If you have read any of my works, then you have likely seen this author blurb:
Zachry Wheeler is an award-winning science fiction novelist, screenwriter, and coffee slayer. He enjoys English football, stand-up comedy, and is known to lurk around museums and brewpubs.
It’s crisp, lean, and intentionally vague, as I am never one to overstay my welcome. My writing world is a peculiar place filled with good beer and bad puns, which I’m always happy to discuss when asked. But for the most part, I prefer to stand in the corner with the other nerds and talk about anything other than myself. Nevertheless, I do get asked about my history from time to time. So I thought, why not document it for posterity? (Read: keep my facts straight.)
And voila! I give you my official, extended, author-approved backstory.
Zachry Wheeler, A Bio of Sorts
The first thing I can say about my writing history is that I never intended to be a writer. I went to college to become an accountant, and I wish there was a punchline to follow that statement. I made it through half the curriculum before caving to boredom and switching to Computer Science (no offense to the ledger jockeys). Luckily, all of my classes counted as elective credit, so it wasn’t a giant waste of time. I remember sitting in class thinking, “If this what my life will be like, I might as well end it now.” Thank goodness I had the keen insight to switch to a more exciting career in, um … programming.
I graduated in the late 90’s. Yup, I left college with a computer degree right before Y2K. At the time, big-tech companies were handing out jobs to anyone who could spell “computer.” I also had the extreme foresight (blind-ass luck) to teach myself web development as it was gaining momentum. I oopsie-doodle back-flipped into a solid career.
That’s when my writing life began, but I didn’t know it at the time. Most people think that programming is just staring at code all day. And in a sense, it is. But, there are a lot of other tasks that go along with it, including a large bolus of technical writing. Think documentation, wikis, manuals, etc. At a baseline, most competent programmers are actually decent writers. They need a strong grasp of language in order to do their jobs. It takes a certain amount of editorial skill to translate blocks of machine code into meaningful user instruction. That’s why Technical Writing is its own career. The good ones are worth their weight in gold because they alleviate a lot of user confusion and training costs.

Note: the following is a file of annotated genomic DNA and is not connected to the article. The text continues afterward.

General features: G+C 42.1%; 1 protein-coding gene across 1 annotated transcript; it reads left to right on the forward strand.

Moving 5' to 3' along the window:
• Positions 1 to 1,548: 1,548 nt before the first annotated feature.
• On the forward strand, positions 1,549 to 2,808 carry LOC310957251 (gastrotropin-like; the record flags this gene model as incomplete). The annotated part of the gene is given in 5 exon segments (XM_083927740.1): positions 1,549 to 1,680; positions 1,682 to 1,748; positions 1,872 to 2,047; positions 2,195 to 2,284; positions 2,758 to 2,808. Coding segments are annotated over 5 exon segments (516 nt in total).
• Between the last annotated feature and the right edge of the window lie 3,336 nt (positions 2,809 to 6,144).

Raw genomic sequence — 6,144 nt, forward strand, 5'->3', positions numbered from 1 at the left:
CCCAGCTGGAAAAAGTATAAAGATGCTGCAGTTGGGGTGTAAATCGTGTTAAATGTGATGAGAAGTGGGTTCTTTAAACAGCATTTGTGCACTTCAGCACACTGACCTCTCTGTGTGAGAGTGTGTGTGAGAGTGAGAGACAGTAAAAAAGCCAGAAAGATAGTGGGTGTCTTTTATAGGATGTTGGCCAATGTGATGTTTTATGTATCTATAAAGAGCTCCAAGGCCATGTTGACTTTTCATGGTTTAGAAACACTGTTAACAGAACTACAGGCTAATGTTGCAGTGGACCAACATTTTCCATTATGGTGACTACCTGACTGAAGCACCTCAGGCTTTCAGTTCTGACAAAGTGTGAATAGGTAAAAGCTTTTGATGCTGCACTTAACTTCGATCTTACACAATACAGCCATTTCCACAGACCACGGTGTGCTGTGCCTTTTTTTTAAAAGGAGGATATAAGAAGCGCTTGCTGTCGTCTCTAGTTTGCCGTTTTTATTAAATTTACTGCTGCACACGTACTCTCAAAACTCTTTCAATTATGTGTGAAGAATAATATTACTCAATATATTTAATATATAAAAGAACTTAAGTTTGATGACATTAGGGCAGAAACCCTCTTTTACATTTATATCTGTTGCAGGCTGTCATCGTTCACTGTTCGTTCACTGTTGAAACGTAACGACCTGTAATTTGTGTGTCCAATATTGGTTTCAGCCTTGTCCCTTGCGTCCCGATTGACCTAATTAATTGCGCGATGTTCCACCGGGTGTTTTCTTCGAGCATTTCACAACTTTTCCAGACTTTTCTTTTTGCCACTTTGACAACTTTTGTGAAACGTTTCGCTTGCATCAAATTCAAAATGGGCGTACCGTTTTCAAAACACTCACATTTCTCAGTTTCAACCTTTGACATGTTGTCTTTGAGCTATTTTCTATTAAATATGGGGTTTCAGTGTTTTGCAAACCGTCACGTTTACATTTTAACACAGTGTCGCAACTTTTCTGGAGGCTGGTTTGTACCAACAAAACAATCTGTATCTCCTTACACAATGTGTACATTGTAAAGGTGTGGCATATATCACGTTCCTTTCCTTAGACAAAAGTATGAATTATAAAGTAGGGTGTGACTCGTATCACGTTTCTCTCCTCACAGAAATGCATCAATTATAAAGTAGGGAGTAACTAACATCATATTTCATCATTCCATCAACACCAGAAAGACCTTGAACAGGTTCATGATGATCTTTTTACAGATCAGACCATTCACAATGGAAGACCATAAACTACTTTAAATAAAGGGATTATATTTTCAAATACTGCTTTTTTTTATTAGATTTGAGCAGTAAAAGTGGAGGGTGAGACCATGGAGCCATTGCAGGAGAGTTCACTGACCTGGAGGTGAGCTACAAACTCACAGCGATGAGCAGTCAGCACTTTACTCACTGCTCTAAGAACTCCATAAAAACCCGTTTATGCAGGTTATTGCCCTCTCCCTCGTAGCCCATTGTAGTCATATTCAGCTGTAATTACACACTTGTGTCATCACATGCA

This is why I can say that I have been writing professionally for longer than I’ve been a writer. It took me a while to realize that coding was writing, which also gave me the tools to develop my own writing platforms. I have owned and operated several online ventures, everything from review sites to news outlets. I didn’t recognize it at the time, but I had crafted a bypass to the reputation grind. I had the next best thing: a killer web presence.
When I decided to write fiction, I already had the basic tools. I still needed to learn hooks, structure, provocation, etc. You know, the things that make books interesting as opposed to sleeping aids. The first draft of my debut novel Transient actually read pretty well as a thesis on vampire biology, but the story lacked pacing and plot. It sucked, in other words, which kind of defeated the purpose.
That’s when my writing career began to take shape. I started learning more and more about the craft. I read constantly and devoured every pro tip I could find. The most exciting moment came when I was reading a book and could actually critique it. “This writing sucks and this is why it sucks.” (I was reading my own book, but that’s beside the point.) I had gained the insight I needed to write decent fiction. I was by no means at a Douglas Adams level, but I finally had momentum and I’ve ridden it ever since.
That’s what writing is to me, a never-ending battle of brain-melting masochism. It’s a skill you never truly master, which I find endlessly appealing. I enjoy learning new things and writing offers a bottomless pit of improvement. My appetite shows no signs of abating, so I hope to continue this journey for many years to come. Few things are more rewarding than a happy reader, so I promise to keep writing if you keep reading.